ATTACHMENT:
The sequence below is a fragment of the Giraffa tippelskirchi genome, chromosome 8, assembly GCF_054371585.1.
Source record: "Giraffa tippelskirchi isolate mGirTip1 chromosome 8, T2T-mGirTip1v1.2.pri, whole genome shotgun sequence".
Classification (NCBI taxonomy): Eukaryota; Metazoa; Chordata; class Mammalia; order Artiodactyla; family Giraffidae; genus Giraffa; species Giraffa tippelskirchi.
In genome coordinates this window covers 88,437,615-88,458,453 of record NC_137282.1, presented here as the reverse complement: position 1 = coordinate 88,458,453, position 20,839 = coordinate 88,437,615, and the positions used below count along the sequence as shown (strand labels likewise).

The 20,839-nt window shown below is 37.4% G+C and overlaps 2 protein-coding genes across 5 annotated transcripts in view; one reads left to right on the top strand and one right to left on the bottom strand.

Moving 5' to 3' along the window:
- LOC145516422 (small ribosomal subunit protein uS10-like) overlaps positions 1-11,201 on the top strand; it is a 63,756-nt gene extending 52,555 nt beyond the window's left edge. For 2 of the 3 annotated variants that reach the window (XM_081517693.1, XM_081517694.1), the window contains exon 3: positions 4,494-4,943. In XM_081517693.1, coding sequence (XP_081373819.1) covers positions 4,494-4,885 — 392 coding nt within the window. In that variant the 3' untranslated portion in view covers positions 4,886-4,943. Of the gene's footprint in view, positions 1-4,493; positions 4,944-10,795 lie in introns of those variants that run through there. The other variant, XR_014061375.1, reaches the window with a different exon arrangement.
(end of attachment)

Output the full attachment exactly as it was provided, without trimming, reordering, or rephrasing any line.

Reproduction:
The sequence below is a fragment of the Giraffa tippelskirchi genome, chromosome 8, assembly GCF_054371585.1.
Source record: "Giraffa tippelskirchi isolate mGirTip1 chromosome 8, T2T-mGirTip1v1.2.pri, whole genome shotgun sequence".
Classification (NCBI taxonomy): Eukaryota; Metazoa; Chordata; class Mammalia; order Artiodactyla; family Giraffidae; genus Giraffa; species Giraffa tippelskirchi.
In genome coordinates this window covers 88,437,615-88,458,453 of record NC_137282.1, presented here as the reverse complement: position 1 = coordinate 88,458,453, position 20,839 = coordinate 88,437,615, and the positions used below count along the sequence as shown (strand labels likewise).

The 20,839-nt window shown below is 37.4% G+C and overlaps 2 protein-coding genes across 5 annotated transcripts in view; one reads left to right on the top strand and one right to left on the bottom strand.

Moving 5' to 3' along the window:
- LOC145516422 (small ribosomal subunit protein uS10-like) overlaps positions 1-11,201 on the top strand; it is a 63,756-nt gene extending 52,555 nt beyond the window's left edge. For 2 of the 3 annotated variants that reach the window (XM_081517693.1, XM_081517694.1), the window contains exon 3: positions 4,494-4,943. In XM_081517693.1, coding sequence (XP_081373819.1) covers positions 4,494-4,885 — 392 coding nt within the window. In that variant the 3' untranslated portion in view covers positions 4,886-4,943. Of the gene's footprint in view, positions 1-4,493; positions 4,944-10,795 lie in introns of those variants that run through there. The other variant, XR_014061375.1, reaches the window with a different exon arrangement.